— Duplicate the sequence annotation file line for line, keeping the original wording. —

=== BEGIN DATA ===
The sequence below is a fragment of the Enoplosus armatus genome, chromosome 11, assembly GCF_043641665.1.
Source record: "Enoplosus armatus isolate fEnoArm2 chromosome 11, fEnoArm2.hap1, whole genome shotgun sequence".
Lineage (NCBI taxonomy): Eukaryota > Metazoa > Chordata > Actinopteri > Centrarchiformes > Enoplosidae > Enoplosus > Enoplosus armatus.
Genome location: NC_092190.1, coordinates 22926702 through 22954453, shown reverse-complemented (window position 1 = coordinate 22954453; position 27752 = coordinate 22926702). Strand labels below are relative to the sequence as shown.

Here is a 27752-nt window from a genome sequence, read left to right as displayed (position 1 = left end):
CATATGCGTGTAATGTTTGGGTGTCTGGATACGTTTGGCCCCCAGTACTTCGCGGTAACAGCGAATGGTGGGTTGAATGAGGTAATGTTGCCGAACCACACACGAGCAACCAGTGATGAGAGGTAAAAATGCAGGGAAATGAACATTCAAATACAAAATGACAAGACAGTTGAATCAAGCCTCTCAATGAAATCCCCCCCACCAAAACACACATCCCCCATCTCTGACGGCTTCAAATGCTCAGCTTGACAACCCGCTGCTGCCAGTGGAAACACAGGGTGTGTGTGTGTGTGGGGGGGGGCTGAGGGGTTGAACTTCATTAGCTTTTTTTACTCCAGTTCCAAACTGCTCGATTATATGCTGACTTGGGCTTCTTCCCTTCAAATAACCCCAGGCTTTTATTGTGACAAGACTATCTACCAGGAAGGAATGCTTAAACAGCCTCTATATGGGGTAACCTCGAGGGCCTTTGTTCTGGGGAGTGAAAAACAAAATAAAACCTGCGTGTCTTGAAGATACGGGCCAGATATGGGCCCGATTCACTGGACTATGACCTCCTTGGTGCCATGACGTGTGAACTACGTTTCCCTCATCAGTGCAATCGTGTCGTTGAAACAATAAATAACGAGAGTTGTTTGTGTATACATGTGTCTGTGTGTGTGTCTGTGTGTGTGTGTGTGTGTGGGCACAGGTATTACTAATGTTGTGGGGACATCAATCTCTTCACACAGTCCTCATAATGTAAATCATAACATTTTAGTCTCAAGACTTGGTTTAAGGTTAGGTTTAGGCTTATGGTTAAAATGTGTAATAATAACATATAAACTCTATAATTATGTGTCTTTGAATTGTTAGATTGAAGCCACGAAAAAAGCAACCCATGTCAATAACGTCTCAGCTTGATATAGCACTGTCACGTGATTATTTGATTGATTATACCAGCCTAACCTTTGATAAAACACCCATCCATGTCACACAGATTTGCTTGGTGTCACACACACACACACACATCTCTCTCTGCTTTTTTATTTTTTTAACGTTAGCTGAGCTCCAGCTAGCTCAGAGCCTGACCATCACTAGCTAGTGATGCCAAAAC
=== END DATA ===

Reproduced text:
The sequence below is a fragment of the Enoplosus armatus genome, chromosome 11, assembly GCF_043641665.1.
Source record: "Enoplosus armatus isolate fEnoArm2 chromosome 11, fEnoArm2.hap1, whole genome shotgun sequence".
Lineage (NCBI taxonomy): Eukaryota > Metazoa > Chordata > Actinopteri > Centrarchiformes > Enoplosidae > Enoplosus > Enoplosus armatus.
Genome location: NC_092190.1, coordinates 22926702 through 22954453, shown reverse-complemented (window position 1 = coordinate 22954453; position 27752 = coordinate 22926702). Strand labels below are relative to the sequence as shown.

Here is a 27752-nt window from a genome sequence, read left to right as displayed (position 1 = left end):
CATATGCGTGTAATGTTTGGGTGTCTGGATACGTTTGGCCCCCAGTACTTCGCGGTAACAGCGAATGGTGGGTTGAATGAGGTAATGTTGCCGAACCACACACGAGCAACCAGTGATGAGAGGTAAAAATGCAGGGAAATGAACATTCAAATACAAAATGACAAGACAGTTGAATCAAGCCTCTCAATGAAATCCCCCCCACCAAAACACACATCCCCCATCTCTGACGGCTTCAAATGCTCAGCTTGACAACCCGCTGCTGCCAGTGGAAACACAGGGTGTGTGTGTGTGTGGGGGGGGGCTGAGGGGTTGAACTTCATTAGCTTTTTTTACTCCAGTTCCAAACTGCTCGATTATATGCTGACTTGGGCTTCTTCCCTTCAAATAACCCCAGGCTTTTATTGTGACAAGACTATCTACCAGGAAGGAATGCTTAAACAGCCTCTATATGGGGTAACCTCGAGGGCCTTTGTTCTGGGGAGTGAAAAACAAAATAAAACCTGCGTGTCTTGAAGATACGGGCCAGATATGGGCCCGATTCACTGGACTATGACCTCCTTGGTGCCATGACGTGTGAACTACGTTTCCCTCATCAGTGCAATCGTGTCGTTGAAACAATAAATAACGAGAGTTGTTTGTGTATACATGTGTCTGTGTGTGTGTCTGTGTGTGTGTGTGTGTGTGGGCACAGGTATTACTAATGTTGTGGGGACATCAATCTCTTCACACAGTCCTCATAATGTAAATCATAACATTTTAGTCTCAAGACTTGGTTTAAGGTTAGGTTTAGGCTTATGGTTAAAATGTGTAATAATAACATATAAACTCTATAATTATGTGTCTTTGAATTGTTAGATTGAAGCCACGAAAAAAGCAACCCATGTCAATAACGTCTCAGCTTGATATAGCACTGTCACGTGATTATTTGATTGATTATACCAGCCTAACCTTTGATAAAACACCCATCCATGTCACACAGATTTGCTTGGTGTCACACACACACACACACATCTCTCTCTGCTTTTTTATTTTTTTAACGTTAGCTGAGCTCCAGCTAGCTCAGAGCCTGACCATCACTAGCTAGTGATGCCAAAAC